Thursdays have been interesting the last two weeks. I have been “forced” to take the day off from work because the farrier. I guess this isn’t completely true, because I have been growing things at work)This has ended up being a nice way for me to spend some extra time getting projects done at the barn, and a little bit of riding in. Last week, the farrier gave us the run around, saying that he was cancelling (a day out) because it was supposed to rain (which matters not, as we do farrier work under a shelter…). Then he said he would be out, but his truck had problems, so maybe later. Then nothing. I spent the day working with the ponies and cleaning out the nasty, nasty horse stalls.
So this week, the farrier was scheduled to come at 10am. Good early morning time! Then the day before he rescheduled to 12pm. Ugh. Starting to be annoying. I went out to the barn and piddled, not wanting to ride because I wanted my horses done first. And piddled. Then we decided to grab lunch and got behind, so we texted the farrier to ask him to let us know when he was on his way, if we needed to run. He said he had to get some tools and he would be out soon… Cue 2:30pm and here he is. Starts working on Oberon and first thing tells me that he has navicular because of sensitivity to hoof testers.
Now navicular sounds pretty bad. Basically, inflammation and degeneration of the navicular bone and the surrounds tendons, ligaments, and tissue cause lameness and pain that increases with time. Long story short, its degenerative, and causes lameness in the front feet and culminates with your horse becoming a pasture ornament. No bueno. Of course, I was very interested in how this works, so I spent some time researching and chatting with people.
The symptoms of the syndrome include lameness on both front feet, with the horse avoiding stepping on his heel. One foot will likely be more sore than the other. So when a person sees their horse limping (being lame), they will usually ask the farrier to check them out or take them to a vet. The farrier can make some educated guesses, and the vet can x-ray or ultrasound the foot and get a picture of whats happening. Working together, the vet and farrier can usually come up with a treatment plan that maintains the horse’s comfort and longevity.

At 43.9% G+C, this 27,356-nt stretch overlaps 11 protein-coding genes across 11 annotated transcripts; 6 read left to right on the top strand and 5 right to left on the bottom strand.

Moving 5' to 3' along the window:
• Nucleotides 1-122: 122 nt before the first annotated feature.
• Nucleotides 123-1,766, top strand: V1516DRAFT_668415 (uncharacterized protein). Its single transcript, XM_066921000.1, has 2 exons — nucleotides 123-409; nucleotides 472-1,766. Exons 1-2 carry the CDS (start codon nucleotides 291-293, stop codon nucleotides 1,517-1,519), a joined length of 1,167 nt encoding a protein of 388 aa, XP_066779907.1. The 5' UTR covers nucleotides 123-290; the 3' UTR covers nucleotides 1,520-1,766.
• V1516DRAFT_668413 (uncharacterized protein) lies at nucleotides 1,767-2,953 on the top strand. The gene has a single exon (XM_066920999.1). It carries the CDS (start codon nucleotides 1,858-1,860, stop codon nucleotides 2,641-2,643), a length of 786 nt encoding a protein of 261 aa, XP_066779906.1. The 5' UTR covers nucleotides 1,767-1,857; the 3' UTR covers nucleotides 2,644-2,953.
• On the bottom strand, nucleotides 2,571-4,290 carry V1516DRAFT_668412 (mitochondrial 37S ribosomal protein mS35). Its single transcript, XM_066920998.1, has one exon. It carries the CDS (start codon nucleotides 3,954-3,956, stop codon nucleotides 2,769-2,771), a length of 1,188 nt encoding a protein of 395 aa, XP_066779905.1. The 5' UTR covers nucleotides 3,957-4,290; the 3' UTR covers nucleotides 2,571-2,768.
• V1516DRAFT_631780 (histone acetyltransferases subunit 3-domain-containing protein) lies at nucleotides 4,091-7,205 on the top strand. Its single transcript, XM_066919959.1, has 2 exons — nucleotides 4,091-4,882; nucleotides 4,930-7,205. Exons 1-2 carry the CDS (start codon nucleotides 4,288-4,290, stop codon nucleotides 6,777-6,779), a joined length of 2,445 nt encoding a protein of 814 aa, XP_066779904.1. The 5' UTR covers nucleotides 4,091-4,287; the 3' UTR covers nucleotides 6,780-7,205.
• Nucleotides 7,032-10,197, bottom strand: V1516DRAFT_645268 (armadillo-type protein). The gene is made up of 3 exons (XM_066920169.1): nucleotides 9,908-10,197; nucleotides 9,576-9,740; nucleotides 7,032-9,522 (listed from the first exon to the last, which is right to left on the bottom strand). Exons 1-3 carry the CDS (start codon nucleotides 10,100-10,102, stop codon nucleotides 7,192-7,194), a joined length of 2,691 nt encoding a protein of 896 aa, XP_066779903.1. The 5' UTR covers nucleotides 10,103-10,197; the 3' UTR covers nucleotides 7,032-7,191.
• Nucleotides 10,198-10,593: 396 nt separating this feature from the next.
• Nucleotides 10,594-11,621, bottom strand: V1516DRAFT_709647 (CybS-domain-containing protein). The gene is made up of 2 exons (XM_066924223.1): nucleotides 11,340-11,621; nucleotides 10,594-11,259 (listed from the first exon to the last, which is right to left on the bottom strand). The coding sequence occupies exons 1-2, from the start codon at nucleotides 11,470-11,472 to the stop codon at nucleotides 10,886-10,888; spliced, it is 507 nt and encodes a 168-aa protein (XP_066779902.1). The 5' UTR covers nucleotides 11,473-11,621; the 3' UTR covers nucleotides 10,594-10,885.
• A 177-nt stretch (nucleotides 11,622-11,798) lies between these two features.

Anyways, to summarize that last paragraph, diagnosis occurs with radio graphs and ultrasounds and other in-vet hospital tests. In Oberon’s case, I haven’t seen him be lame… and this is a major red flag to me. The next red flag is the farrier diagnosing a degenerative condition with one small test, that could mean lots of other issues. The final flag is that the farrier said regular shoeing until he becomes lame, then fancy (ie expensive) shoes, then pasture ornament. Nothing was mentioned about working with a vet for a treatment program…
I guess my summary here is that I am miffed that the farrier jumped to a very serious sounding disease with minimal diagnosis and no referral to the other side of the treatment (aka vet). I think its pretty much bs and a great way to charge me for unnecessary therapeutic shoes. He may certainly become lame later on, and I will deal with that when it comes.
Ranting…I especially have trouble taking you seriously when you waste my entire day. Just because we can take texts to update ETA and reschedule, doesn’t mean you shouldn’t keep your original appointment. And please don’t make your excuses less compelling when you don’t apologize for being late and then tell me how you were working cows this morning, when you should have showed up at 10am. Ugh.
And before this blog post gets completely ridiculous and long, I will end on a good note. I have written many times about Jellybean’s questionable behavior and sometimes outright aggression to farriers. Well, with the assistance of the dressage whip, Jellybean was a saint. The excellent thing was when the farrier responded to my description of her behavior by saying it was my responsibility to discipline my horse. Why has no one said that before? Communication is clearly the key. Now all the ponies are trimmed, and hopefully staying dry as the rain comes again.